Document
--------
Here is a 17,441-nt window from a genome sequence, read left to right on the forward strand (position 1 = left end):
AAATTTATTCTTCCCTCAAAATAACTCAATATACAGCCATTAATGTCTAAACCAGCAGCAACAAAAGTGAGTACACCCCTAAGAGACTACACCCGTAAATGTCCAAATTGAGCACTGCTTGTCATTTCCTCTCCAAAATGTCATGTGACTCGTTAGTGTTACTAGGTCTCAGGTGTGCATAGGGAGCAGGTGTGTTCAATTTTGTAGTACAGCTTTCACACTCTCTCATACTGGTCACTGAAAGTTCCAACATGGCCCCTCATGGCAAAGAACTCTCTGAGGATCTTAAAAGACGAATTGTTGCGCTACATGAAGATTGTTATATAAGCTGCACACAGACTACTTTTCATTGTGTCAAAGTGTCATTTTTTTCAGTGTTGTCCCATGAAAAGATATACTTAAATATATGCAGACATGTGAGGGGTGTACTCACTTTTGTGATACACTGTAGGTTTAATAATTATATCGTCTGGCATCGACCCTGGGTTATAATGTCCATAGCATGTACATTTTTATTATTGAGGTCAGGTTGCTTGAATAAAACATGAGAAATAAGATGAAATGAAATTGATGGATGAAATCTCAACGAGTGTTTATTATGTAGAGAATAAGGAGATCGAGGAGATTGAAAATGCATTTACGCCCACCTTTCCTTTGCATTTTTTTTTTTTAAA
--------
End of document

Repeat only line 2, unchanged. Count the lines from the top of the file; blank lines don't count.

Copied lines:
AAATTTATTCTTCCCTCAAAATAACTCAATATACAGCCATTAATGTCTAAACCAGCAGCAACAAAAGTGAGTACACCCCTAAGAGACTACACCCGTAAATGTCCAAATTGAGCACTGCTTGTCATTTCCTCTCCAAAATGTCATGTGACTCGTTAGTGTTACTAGGTCTCAGGTGTGCATAGGGAGCAGGTGTGTTCAATTTTGTAGTACAGCTTTCACACTCTCTCATACTGGTCACTGAAAGTTCCAACATGGCCCCTCATGGCAAAGAACTCTCTGAGGATCTTAAAAGACGAATTGTTGCGCTACATGAAGATTGTTATATAAGCTGCACACAGACTACTTTTCATTGTGTCAAAGTGTCATTTTTTTCAGTGTTGTCCCATGAAAAGATATACTTAAATATATGCAGACATGTGAGGGGTGTACTCACTTTTGTGATACACTGTAGGTTTAATAATTATATCGTCTGGCATCGACCCTGGGTTATAATGTCCATAGCATGTACATTTTTATTATTGAGGTCAGGTTGCTTGAATAAAACATGAGAAATAAGATGAAATGAAATTGATGGATGAAATCTCAACGAGTGTTTATTATGTAGAGAATAAGGAGATCGAGGAGATTGAAAATGCATTTACGCCCACCTTTCCTTTGCATTTTTTTTTTTTAAA